Janine and Lee Bullman have their say on some notable new books.


Title: Tim Book Two. Vinyl Adventures from Istanbul to San Francisco.
Author: Tim Burgess.
Publisher: Faber and Faber.

Tim Burgess makes music. In Tim Book Two though, we’re shown that it’s a two-way street – music makes Tim Burgess. He is to be found often hunched over, flicking through a box of vinyl in the hope of finally scoring that Elodie Lauten seven inch or buying another mint copy of Eno’s ‘The Lion Sleeps Tonight’. Tim is on a quest to track down the albums recommended to him by musical friends and heroes, wherever in the world he finds himself. The vinyl recommendations are then the jump-off point for ruminations on the music, the shops, the people, the gigs, the laughter, the tears, and the past, present and future. It makes for a fantastic book – required reading if you’ve ever lifted a twelve-inch square of plastic from a dusty rack with a smile that could be seen from space.
Title: Under the Big Black Sun. A personal history of L.A. Punk.
Authors: John Doe with Tom De Savia and Friends.
Publisher: De Capo.

Ever since Louie Louie had to go, punk rock has bounced back and forth across the Atlantic. At the end of the end of the seventies, in Hollywood’s back alleys and dive bars, punk meant Black Flag and The Germs and the journey to the Sunset Strip. And it meant X, the band John Doe plays bass for. The Californian punk scene of the time has since passed into legend. Outside of the records and some flyers and fanzines, very little documentation survives of what was obviously a vibrant, sleazy, dark and shiny moment. In Under the Big Black Sun, Doe collates recollections of some of the people whose grit, determination and glamour made the whole thing happen, shining light into some of punk rock’s shadowy corners and telling a story we needed to hear.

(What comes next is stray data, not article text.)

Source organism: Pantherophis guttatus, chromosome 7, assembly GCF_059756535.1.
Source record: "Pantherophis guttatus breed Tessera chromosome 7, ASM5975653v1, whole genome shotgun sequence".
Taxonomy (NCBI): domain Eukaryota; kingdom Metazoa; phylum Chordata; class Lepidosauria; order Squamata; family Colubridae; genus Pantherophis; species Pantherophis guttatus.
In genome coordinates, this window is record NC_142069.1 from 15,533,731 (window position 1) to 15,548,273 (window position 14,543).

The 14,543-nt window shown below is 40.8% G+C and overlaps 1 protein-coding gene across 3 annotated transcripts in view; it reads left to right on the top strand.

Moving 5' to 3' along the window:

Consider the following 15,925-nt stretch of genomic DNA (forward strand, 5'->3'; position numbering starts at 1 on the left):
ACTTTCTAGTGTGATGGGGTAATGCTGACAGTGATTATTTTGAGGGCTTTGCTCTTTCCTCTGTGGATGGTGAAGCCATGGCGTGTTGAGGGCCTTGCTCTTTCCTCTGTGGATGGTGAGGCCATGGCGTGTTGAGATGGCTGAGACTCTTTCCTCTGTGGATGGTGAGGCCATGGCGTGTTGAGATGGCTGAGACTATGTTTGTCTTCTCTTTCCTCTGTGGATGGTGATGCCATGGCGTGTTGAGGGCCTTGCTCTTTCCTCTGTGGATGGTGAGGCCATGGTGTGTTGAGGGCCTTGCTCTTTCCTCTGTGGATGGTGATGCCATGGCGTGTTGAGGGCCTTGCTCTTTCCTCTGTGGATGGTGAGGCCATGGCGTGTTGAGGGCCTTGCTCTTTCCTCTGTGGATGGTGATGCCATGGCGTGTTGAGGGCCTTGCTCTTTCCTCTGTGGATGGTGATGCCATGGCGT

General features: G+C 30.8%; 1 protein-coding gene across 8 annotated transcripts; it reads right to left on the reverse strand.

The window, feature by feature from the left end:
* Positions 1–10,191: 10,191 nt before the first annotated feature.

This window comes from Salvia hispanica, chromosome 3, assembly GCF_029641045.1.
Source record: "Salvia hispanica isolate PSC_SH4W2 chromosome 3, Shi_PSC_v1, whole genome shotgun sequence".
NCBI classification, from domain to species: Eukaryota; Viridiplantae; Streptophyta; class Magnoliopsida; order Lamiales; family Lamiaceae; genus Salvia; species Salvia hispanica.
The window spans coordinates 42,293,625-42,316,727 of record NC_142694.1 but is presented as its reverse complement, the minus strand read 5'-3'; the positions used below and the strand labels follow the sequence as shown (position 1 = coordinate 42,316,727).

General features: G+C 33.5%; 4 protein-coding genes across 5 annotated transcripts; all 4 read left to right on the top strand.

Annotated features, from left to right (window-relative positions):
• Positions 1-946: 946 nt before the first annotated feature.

Title: Porcelain.
Author: Moby.
Publisher: Faber and Faber.

Prior to conquering the world with his album ‘Play’, Moby had paid his dues in the famously hedonistic environments of New York nightclubs like Mars, Palladium and Limelight. Even in a nocturnal world of misfits, Moby, a tee-total Christian vegan, stood out. In Porcelain he tells the tale of how a skinny kid from Connecticut survived the dance music underground. The New York of the time comes alive here, as Moby’s by turns funny, sad and always honest telling of his story shows us a city where artists could survive on next to nothing and take the time to find their sound. Eventually, the skinny Christian kid would go on to help make dance music ubiquitous; Porcelain shows us what he had to go through to do it.